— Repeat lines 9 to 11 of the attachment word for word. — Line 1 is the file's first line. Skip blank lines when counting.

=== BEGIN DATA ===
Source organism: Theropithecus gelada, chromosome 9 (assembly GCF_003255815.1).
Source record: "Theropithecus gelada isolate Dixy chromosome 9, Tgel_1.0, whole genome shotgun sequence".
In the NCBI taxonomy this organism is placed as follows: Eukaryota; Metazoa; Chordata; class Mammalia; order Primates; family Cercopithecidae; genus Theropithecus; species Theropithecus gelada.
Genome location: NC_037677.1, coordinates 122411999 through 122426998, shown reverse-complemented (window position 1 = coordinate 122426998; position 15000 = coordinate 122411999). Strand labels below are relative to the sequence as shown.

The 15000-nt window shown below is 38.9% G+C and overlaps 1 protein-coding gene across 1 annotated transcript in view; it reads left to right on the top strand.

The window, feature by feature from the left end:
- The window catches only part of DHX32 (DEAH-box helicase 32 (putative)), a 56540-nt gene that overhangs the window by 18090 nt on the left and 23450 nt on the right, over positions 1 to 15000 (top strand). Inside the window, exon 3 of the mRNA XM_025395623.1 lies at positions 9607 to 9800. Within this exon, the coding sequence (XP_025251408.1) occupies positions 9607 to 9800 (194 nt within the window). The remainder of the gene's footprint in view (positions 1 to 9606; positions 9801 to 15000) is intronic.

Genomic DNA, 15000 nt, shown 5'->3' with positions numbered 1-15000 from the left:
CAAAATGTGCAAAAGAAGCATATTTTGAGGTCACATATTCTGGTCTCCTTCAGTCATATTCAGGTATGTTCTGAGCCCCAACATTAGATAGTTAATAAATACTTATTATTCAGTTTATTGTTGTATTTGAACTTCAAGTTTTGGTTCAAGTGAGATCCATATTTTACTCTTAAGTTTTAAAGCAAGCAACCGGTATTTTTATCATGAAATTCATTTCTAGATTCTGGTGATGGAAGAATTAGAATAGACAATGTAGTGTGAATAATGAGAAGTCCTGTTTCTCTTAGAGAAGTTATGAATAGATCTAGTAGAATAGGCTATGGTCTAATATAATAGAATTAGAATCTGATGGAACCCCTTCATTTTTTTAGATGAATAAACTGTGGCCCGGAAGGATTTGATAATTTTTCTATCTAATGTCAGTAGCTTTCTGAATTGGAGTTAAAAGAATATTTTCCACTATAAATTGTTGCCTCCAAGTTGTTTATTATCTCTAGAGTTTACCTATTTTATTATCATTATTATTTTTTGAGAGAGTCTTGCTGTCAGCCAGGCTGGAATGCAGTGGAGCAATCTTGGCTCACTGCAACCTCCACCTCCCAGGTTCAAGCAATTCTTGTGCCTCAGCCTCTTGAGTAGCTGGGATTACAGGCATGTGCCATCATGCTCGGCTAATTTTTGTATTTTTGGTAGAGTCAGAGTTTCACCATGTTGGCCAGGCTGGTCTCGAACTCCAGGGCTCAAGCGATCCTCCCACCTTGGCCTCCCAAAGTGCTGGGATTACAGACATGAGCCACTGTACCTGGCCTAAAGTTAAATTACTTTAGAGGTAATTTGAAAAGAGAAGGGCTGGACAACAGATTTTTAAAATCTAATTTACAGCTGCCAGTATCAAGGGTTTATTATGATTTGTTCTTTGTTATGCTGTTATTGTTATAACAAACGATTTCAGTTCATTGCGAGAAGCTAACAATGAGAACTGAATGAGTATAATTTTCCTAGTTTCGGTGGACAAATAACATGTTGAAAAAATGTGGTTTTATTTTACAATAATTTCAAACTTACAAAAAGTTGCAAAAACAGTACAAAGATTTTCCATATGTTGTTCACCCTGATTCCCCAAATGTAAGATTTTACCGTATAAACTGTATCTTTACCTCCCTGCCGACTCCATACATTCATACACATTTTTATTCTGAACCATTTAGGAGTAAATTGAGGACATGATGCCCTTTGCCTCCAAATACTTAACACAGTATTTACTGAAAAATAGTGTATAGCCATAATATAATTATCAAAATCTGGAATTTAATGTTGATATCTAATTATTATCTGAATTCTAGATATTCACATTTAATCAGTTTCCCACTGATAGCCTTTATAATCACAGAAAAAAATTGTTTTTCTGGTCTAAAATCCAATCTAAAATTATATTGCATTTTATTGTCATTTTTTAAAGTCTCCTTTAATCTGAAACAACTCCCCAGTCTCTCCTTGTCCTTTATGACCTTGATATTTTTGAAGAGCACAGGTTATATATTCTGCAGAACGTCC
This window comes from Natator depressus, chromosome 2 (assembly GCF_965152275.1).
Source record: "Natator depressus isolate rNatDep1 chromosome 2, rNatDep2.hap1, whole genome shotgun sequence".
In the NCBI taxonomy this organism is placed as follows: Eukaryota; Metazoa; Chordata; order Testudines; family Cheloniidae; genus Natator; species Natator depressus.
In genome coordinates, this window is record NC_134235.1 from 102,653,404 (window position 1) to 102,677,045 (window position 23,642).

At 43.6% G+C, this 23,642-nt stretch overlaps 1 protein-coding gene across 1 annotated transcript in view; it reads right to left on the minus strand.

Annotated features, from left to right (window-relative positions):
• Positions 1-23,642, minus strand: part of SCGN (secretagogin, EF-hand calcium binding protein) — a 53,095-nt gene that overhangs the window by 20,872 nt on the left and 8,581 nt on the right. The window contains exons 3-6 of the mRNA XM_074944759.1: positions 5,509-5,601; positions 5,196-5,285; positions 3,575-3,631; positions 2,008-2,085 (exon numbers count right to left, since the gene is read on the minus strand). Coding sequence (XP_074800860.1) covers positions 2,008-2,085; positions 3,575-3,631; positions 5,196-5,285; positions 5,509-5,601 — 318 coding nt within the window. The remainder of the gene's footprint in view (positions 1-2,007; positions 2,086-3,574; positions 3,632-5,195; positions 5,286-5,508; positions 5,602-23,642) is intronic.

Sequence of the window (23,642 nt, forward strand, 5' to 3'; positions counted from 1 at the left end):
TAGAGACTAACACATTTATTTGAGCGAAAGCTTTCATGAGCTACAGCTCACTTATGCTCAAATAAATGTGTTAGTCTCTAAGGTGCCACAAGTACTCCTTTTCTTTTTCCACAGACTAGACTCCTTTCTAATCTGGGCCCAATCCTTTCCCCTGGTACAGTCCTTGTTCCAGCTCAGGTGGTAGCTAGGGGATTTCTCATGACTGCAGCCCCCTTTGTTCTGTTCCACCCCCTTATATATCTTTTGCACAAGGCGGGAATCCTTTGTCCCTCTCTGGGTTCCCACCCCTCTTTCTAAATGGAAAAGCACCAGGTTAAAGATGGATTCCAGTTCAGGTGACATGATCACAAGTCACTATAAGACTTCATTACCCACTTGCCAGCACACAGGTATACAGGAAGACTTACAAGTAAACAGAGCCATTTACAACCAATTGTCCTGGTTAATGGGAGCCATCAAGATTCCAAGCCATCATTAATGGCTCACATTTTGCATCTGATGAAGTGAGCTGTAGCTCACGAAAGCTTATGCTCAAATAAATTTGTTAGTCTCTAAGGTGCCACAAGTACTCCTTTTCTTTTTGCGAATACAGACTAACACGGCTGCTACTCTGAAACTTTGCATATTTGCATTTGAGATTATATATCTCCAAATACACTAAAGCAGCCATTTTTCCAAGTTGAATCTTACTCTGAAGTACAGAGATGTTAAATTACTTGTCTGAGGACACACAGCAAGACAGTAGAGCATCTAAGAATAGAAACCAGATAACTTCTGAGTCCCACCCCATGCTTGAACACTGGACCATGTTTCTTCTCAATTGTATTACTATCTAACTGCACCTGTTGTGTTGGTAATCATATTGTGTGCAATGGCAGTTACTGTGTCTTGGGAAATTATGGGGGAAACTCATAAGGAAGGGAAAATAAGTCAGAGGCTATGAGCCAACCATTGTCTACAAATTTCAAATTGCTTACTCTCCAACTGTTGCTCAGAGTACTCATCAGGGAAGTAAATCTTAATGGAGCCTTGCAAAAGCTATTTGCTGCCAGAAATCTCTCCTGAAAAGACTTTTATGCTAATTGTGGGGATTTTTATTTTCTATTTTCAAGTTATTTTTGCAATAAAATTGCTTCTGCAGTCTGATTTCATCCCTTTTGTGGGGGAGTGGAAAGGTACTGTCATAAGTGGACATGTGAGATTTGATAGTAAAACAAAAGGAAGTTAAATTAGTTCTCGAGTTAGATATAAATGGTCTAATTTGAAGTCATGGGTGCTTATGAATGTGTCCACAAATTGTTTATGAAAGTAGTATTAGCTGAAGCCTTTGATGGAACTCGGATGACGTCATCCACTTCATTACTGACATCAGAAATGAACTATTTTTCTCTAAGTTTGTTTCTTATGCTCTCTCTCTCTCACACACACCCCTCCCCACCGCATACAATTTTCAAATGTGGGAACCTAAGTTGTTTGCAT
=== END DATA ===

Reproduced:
CAAAATGTGCAAAAGAAGCATATTTTGAGGTCACATATTCTGGTCTCCTTCAGTCATATTCAGGTATGTTCTGAGCCCCAACATTAGATAGTTAATAAATACTTATTATTCAGTTTATTGTTGTATTTGAACTTCAAGTTTTGGTTCAAGTGAGATCCATATTTTACTCTTAAGTTTTAAAGCAAGCAACCGGTATTTTTATCATGAAATTCATTTCTAGATTCTGGTGATGGAAGAATTAGAATAGACAATGTAGTGTGAATAATGAGAAGTCCTGTTTCTCTTAGAGAAGTTATGAATAGATCTAGTAGAATAGGCTATGGTCTAATATAATAGAATTAGAATCTGATGGAACCCCTTCATTTTTTTAGATGAATAAACTGTGGCCCGGAAGGATTTGATAATTTTTCTATCTAATGTCAGTAGCTTTCTGAATTGGAGTTAAAAGAATATTTTCCACTATAAATTGTTGCCTCCAAGTTGTTTATTATCTCTAGAGTTTACCTATTTTATTATCATTATTATTTTTTGAGAGAGTCTTGCTGTCAGCCAGGCTGGAATGCAGTGGAGCAATCTTGGCTCACTGCAACCTCCACCTCCCAGGTTCAAGCAATTCTTGTGCCTCAGCCTCTTGAGTAGCTGGGATTACAGGCATGTGCCATCATGCTCGGCTAATTTTTGTATTTTTGGTAGAGTCAGAGTTTCACCATGTTGGCCAGGCTGGTCTCGAACTCCAGGGCTCAAGCGATCCTCCCACCTTGGCCTCCCAAAGTGCTGGGATTACAGACATGAGCCACTGTACCTGGCCTAAAGTTAAATTACTTTAGAGGTAATTTGAAAAGAGAAGGGCTGGACAACAGATTTTTAAAATCTAATTTACAGCTGCCAGTATCAAGGGTTTATTATGATTTGTTCTTTGTTATGCTGTTATTGTTATAACAAACGATTTCAGTTCATTGCGAGAAGCTAACAATGAGAACTGAATGAGTATAATTTTCCTAGTTTCGGTGGACAAATAACATGTTGAAAAAATGTGGTTTTATTTTACAATAATTTCAAACTTACAAAAAGTTGCAAAAACAGTACAAAGATTTTCCATATGTTGTTCACCCTGATTCCCCAAATGTAAGATTTTACCGTATAAACTGTATCTTTACCTCCCTGCCGACTCCATACATTCATACACATTTTTATTCTGAACCATTTAGGAGTAAATTGAGGACATGATGCCCTTTGCCTCCAAATACTTAACACAGTATTTACTGAAAAATAGTGTATAGCCATAATATAATTATCAAAATCTGGAATTTAATGTTGATATCTAATTATTATCTGAATTCTAGATATTCACATTTAATCAGTTTCCCACTGATAGCCTTTATAATCACAGAAAAAAATTGTTTTTCTGGTCTAAAATCCAATCTAAAATTATATTGCATTTTATTGTCATTTTTTAAAGTCTCCTTTAATCTGAAACAACTCCCCAGTCTCTCCTTGTCCTTTATGACCTTGATATTTTTGAAGAGCACAGGTTATATATTCTGCAGAACGTCC
This window comes from Natator depressus, chromosome 2 (assembly GCF_965152275.1).
Source record: "Natator depressus isolate rNatDep1 chromosome 2, rNatDep2.hap1, whole genome shotgun sequence".